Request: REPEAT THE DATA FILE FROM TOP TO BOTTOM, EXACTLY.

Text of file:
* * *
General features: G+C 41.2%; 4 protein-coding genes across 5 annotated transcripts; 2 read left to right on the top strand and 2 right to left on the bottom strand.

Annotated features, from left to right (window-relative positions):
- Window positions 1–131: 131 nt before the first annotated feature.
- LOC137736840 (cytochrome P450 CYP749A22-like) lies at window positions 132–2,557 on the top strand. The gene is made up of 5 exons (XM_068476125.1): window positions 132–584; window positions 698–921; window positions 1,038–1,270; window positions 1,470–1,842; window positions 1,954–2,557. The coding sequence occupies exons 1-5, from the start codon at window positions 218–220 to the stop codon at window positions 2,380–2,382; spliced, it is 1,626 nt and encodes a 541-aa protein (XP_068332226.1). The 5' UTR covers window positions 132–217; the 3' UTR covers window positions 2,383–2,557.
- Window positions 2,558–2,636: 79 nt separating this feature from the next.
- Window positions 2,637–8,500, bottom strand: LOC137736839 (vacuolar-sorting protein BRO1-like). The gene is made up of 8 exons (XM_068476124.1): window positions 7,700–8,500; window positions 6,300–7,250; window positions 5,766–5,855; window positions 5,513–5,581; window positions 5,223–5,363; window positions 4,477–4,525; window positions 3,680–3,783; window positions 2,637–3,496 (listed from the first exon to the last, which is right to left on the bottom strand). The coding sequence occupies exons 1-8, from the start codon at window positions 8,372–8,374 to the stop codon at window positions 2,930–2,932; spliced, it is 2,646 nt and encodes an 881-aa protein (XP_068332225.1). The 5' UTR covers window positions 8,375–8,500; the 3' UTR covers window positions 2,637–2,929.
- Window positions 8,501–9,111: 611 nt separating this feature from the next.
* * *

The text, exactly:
General features: G+C 41.2%; 4 protein-coding genes across 5 annotated transcripts; 2 read left to right on the top strand and 2 right to left on the bottom strand.

Annotated features, from left to right (window-relative positions):
- Window positions 1–131: 131 nt before the first annotated feature.
- LOC137736840 (cytochrome P450 CYP749A22-like) lies at window positions 132–2,557 on the top strand. The gene is made up of 5 exons (XM_068476125.1): window positions 132–584; window positions 698–921; window positions 1,038–1,270; window positions 1,470–1,842; window positions 1,954–2,557. The coding sequence occupies exons 1-5, from the start codon at window positions 218–220 to the stop codon at window positions 2,380–2,382; spliced, it is 1,626 nt and encodes a 541-aa protein (XP_068332226.1). The 5' UTR covers window positions 132–217; the 3' UTR covers window positions 2,383–2,557.
- Window positions 2,558–2,636: 79 nt separating this feature from the next.
- Window positions 2,637–8,500, bottom strand: LOC137736839 (vacuolar-sorting protein BRO1-like). The gene is made up of 8 exons (XM_068476124.1): window positions 7,700–8,500; window positions 6,300–7,250; window positions 5,766–5,855; window positions 5,513–5,581; window positions 5,223–5,363; window positions 4,477–4,525; window positions 3,680–3,783; window positions 2,637–3,496 (listed from the first exon to the last, which is right to left on the bottom strand). The coding sequence occupies exons 1-8, from the start codon at window positions 8,372–8,374 to the stop codon at window positions 2,930–2,932; spliced, it is 2,646 nt and encodes an 881-aa protein (XP_068332225.1). The 5' UTR covers window positions 8,375–8,500; the 3' UTR covers window positions 2,637–2,929.
- Window positions 8,501–9,111: 611 nt separating this feature from the next.